or offer to get them a snack or beverage. BE RESPECTFUL.
- Do not stand in front of others trying to watch the dancing.
- There are certain times during a powwow where photographs and videotaping
are not permitted. The Emcee will announce those times. If you wish to take
a picture of a dancer outside of the arena you must receive the permission
of the dancer prior to taking the picture. It would be a courtesy to take
his or her name and address and send a print of the photo. Kindness and consideration
are always long remembered, and deeply appreciated.
- It is common to see tipis and lodges set up on the grounds. These are Not
Open to the public. They are the homes of the participants. Respect their
- Put aside the Hollywood image of what an "Indian" looks like. Native
Americans come in all sizes, shapes and colors. From the milk skinned blue-eyed
blond and the green-eyed redhead to the dark brown and black, they are all
Native in their heritage, blood and heart.
- Once the dance arena has been blessed with sage and prayer, it becomes spiritual
ground. Do not walk across the arena or allow your children or pets to run
into the arena.
- The sweat lodge area is sacred ground and is off limits, please obey the
- A dancer’s clothing is not a costume. It is called regalia. A dancer’s regalia
should be treated with respect. If you admire it, ask questions and always
seek permission before touching it.
- Please stand and remove your hat during the Grand Entry, Flag Song, Veterans’
Song, and other honoring songs. (The MC will tell you when to stand.)
For Community and Harmony....
- Under no circumstances are alcohol or drugs allowed on the Powwow Grounds. If you arrive
at a Powwow drunk or bring alcohol or drugs with you, you will be escorted off the grounds by
- All pets must be kept on leashes. Please clean up after your pets.
- Make an extra effort to walk to the trash can. Recycle in the cans provided.
Respect Mother Earth.
Have fun! Enjoy, and share in the Spirit. If you are not sure -- ask. And
most of all -- relax!
The whole universe comes together this day to celebrate.
Thank you. Wa Do.
In much of Native American life, the secular and sacred are intertwined: A
Powwow is a fun social event and family reunion, while at the same time it provides
a setting for spiritual enrichment through traditional rituals and individual
reflection. Dancing, as a form of personal expression, cultural identity, physical
enjoyment and worship, embodies this duality of purpose at Powwow.
Another aspect of Native American spirituality is the belief that all elements
of the world.. .the sky, the grass, the rocks, the animals, the wind, the sounds,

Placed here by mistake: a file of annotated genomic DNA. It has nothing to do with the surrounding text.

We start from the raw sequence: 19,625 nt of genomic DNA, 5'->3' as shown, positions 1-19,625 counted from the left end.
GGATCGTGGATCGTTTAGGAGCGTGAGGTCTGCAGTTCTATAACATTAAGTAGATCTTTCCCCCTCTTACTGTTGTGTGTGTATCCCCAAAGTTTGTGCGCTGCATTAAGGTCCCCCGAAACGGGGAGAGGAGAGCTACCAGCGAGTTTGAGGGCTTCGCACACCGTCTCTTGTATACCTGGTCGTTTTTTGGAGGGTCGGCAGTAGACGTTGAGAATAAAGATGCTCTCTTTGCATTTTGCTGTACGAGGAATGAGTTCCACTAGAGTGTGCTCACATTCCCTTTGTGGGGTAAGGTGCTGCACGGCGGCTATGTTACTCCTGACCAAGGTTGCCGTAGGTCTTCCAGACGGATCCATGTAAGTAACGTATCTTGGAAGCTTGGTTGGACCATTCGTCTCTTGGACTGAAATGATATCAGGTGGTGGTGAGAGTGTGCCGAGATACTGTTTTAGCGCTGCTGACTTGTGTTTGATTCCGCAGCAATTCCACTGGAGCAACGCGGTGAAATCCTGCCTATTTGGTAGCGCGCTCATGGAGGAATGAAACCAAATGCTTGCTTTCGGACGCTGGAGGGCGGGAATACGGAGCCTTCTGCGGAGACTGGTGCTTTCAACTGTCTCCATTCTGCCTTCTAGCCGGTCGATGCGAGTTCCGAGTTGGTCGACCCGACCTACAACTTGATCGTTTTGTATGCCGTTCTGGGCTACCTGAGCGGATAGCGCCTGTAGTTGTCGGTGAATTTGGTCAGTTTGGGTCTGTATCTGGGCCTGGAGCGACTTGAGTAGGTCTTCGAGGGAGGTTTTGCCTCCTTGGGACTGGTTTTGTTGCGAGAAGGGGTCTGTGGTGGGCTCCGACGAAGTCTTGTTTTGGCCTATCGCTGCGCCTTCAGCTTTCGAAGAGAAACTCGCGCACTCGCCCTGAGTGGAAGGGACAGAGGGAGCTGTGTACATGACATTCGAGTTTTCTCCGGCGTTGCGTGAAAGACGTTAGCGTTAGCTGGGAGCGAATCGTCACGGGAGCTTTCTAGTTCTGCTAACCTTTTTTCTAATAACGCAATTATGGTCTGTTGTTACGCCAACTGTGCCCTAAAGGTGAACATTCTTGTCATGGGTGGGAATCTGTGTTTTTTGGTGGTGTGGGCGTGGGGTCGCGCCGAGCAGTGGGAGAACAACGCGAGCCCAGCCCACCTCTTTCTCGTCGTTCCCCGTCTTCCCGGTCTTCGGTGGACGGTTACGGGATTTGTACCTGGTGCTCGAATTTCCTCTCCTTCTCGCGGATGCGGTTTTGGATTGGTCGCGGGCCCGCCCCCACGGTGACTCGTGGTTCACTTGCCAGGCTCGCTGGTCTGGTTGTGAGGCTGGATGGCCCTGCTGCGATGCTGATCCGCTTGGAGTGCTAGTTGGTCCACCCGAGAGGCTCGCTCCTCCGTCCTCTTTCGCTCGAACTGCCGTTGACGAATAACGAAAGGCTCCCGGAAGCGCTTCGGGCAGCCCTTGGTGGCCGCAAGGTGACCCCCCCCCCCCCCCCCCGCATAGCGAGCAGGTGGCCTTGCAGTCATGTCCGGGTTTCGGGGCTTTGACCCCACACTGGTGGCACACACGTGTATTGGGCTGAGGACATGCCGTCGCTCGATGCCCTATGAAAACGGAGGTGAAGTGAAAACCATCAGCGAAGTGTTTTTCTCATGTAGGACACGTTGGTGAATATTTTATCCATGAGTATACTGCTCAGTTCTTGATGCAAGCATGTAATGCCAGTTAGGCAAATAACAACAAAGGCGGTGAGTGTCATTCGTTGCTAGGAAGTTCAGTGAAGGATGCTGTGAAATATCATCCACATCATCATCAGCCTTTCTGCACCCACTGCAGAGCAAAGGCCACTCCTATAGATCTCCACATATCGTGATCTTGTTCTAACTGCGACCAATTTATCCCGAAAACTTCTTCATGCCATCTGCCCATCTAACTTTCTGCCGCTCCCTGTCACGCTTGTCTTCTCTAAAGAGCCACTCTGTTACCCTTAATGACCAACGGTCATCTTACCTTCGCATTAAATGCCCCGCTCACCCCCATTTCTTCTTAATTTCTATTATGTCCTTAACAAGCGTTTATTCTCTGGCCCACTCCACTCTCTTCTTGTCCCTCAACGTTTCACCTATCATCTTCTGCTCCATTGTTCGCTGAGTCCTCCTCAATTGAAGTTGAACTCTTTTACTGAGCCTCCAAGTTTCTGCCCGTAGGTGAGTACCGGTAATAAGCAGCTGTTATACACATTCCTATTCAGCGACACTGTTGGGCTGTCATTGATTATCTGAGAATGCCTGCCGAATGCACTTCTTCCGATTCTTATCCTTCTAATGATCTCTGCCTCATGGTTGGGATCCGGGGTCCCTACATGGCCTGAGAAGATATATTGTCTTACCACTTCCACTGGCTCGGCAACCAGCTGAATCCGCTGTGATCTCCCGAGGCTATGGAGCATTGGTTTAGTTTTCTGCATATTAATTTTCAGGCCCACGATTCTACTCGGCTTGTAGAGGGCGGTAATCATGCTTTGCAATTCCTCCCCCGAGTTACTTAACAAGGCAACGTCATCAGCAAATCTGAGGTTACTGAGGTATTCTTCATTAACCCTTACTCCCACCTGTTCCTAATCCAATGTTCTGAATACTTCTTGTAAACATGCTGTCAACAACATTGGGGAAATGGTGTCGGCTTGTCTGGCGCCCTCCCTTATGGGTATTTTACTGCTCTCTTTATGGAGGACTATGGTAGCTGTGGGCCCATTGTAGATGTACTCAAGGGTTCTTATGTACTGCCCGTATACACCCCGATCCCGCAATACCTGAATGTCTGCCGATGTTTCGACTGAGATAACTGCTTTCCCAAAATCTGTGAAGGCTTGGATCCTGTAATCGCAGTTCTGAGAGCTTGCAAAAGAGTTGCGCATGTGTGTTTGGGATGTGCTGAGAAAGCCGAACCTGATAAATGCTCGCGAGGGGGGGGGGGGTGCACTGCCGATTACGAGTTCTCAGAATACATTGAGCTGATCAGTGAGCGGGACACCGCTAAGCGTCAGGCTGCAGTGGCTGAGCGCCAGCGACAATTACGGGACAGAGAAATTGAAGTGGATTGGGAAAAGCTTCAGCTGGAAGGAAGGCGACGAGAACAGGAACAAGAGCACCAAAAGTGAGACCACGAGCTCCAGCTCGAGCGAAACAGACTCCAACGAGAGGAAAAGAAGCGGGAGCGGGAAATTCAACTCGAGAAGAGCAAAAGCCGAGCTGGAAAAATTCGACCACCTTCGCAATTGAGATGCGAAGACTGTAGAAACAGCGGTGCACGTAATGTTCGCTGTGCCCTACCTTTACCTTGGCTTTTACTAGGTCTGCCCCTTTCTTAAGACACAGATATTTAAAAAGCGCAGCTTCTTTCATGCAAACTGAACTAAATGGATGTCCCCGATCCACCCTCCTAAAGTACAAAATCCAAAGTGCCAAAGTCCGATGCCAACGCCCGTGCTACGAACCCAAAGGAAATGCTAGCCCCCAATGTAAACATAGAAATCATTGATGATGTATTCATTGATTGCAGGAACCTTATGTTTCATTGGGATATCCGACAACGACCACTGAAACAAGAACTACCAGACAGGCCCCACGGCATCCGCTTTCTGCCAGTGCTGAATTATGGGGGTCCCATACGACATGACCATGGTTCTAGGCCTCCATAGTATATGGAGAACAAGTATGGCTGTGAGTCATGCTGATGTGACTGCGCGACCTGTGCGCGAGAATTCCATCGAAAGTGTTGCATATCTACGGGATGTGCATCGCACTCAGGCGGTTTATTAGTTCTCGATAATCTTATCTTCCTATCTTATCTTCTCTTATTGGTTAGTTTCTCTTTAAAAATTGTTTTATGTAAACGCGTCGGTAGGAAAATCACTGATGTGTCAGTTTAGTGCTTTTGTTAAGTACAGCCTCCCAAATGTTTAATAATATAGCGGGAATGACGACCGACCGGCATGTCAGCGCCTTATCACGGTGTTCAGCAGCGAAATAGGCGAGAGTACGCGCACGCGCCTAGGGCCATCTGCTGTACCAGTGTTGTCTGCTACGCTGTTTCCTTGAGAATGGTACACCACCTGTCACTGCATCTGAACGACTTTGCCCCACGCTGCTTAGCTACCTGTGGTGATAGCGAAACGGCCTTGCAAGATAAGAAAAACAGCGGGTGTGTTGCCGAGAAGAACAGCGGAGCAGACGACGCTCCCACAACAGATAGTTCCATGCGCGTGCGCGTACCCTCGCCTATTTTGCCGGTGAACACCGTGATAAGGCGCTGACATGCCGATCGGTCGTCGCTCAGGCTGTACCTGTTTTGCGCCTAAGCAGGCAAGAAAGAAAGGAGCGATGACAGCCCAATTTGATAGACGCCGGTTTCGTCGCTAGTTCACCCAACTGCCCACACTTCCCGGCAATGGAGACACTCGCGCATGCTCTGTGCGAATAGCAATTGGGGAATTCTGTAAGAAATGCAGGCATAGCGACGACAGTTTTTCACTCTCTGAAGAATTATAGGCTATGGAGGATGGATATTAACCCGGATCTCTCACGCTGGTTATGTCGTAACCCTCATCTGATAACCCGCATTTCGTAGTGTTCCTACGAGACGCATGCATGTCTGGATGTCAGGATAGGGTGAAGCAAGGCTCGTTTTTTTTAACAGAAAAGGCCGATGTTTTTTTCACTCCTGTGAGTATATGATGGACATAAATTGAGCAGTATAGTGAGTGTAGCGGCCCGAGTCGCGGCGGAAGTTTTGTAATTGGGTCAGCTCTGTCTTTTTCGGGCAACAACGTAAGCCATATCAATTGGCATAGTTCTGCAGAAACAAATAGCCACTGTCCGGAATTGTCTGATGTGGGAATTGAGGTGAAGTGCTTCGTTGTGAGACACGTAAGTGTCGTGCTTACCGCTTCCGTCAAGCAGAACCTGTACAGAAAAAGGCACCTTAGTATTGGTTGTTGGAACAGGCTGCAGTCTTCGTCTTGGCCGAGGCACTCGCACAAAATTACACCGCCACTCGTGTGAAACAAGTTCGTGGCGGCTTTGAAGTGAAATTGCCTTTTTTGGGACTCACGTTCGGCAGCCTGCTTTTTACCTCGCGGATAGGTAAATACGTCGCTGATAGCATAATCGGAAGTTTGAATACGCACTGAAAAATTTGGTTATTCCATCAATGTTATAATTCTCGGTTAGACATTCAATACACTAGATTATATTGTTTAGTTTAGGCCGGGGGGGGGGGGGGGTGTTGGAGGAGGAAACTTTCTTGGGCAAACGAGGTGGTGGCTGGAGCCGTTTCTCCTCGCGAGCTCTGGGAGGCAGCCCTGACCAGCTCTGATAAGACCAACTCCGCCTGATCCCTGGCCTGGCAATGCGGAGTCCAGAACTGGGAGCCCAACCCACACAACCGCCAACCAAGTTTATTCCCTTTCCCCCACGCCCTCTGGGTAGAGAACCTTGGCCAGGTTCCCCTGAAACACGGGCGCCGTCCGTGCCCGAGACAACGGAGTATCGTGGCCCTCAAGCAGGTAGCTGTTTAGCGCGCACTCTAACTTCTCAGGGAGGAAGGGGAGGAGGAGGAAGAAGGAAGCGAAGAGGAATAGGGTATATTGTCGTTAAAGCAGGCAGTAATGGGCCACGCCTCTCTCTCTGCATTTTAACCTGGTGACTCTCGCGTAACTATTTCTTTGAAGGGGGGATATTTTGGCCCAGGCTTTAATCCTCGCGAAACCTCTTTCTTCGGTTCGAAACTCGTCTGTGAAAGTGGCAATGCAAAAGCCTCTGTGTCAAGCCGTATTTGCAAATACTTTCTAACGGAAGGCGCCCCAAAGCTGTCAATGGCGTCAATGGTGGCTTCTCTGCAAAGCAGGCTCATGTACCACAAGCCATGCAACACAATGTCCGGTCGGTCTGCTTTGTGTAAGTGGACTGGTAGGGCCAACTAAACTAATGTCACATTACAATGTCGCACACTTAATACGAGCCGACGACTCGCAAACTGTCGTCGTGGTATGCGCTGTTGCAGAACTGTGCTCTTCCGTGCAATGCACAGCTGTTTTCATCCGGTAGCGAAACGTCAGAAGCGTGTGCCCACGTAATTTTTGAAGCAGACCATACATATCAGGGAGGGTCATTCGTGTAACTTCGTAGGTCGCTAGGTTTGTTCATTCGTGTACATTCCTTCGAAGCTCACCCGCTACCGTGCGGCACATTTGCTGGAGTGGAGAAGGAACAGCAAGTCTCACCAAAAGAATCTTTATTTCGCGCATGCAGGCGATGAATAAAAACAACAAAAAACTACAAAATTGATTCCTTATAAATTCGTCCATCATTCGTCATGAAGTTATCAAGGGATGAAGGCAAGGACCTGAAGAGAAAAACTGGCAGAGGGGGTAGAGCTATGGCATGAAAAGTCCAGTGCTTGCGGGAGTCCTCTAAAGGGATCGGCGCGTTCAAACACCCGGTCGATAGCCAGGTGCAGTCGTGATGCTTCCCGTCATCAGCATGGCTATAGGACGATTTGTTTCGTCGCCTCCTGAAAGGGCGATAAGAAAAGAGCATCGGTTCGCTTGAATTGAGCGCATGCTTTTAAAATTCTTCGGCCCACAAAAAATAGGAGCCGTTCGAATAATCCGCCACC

the people, are relatives, and are to be recognized and treated with appropriate
respect. Worshipping, singing, dancing and helping others are all means of spiritual
participation by which the Indians unite with these elements and with each other.
Litefoot, a Cherokee rap singer and actor from Oklahoma, feels that "If
we have Indian problems and we have Indian questions, we cannot find Indian
answers in mainstream society. We have to look to our Indian ways. I think it
would have to be reestablishing that walk with our creator. I mean, we are a
Barbara Feezor-Stewart, an Yankton Sioux Dakota and anthropologist: "As
I sit here and the wind goes by, I realize that God is here, that Wakantanka
is here to make this wind blow, to make my mouth move and the sound waves that
go. The spirituality of American Indians is intertwined in everyday life."
Walter LaBatt, a Sisseton Wahpeton Dakota traditional dancer, drum maker and
artist, says. "We are the original people here, and we have tried to hold
on to those good ways, because those good ways have to survive for thousands
and thousands of years. Our way is not better, it just works for us."
Honoring the Animal Spirits
In the Native American tradition, man communicated with the Creator through
interaction with nature; the birds, the forest, the animals.... Many chose or
were given symbolic "power animals" whose strength or character reflected
the human character traits of the individuals claiming the "power"
of that specific animal. Much of this attitude has carried over into modem society
as advertisements picture tigers with gas tanks (speed and power) or the US
Government and the bald eagle (power from a lofty position).
Below are some possible interpretations of the power and medicine of buffalo,
bear, eagle and wolf.
Buffalo - Abundance --
The buffalo or bison is considered by many tribes to be a symbol of abundance
for it was the meat of the buffalo that fed the people, the hides that provided
clothing and shelter, the bones and sinew provided tools of survival. The Lakotas
trace the origin of the sacred pipe to the appearance of the White Buffalo Calf
Woman who promised abundance for the tribe as they honored, by prayer, the Great
Spirit and all of their relations, meaning the other creations of nature.
"Buffalo Medicine" means to bring a special honor, reverence or appreciation
for all of the things that the Earth provides for her children.
Bear - Gentle Strength and Dreaming --
The brown bear, common to areas of the Southwestern US can grow from 4 to 5
feet and weigh as much as 400 pounds. Although they have great strength, their
gentleness makes the bears behavior almost "human like." They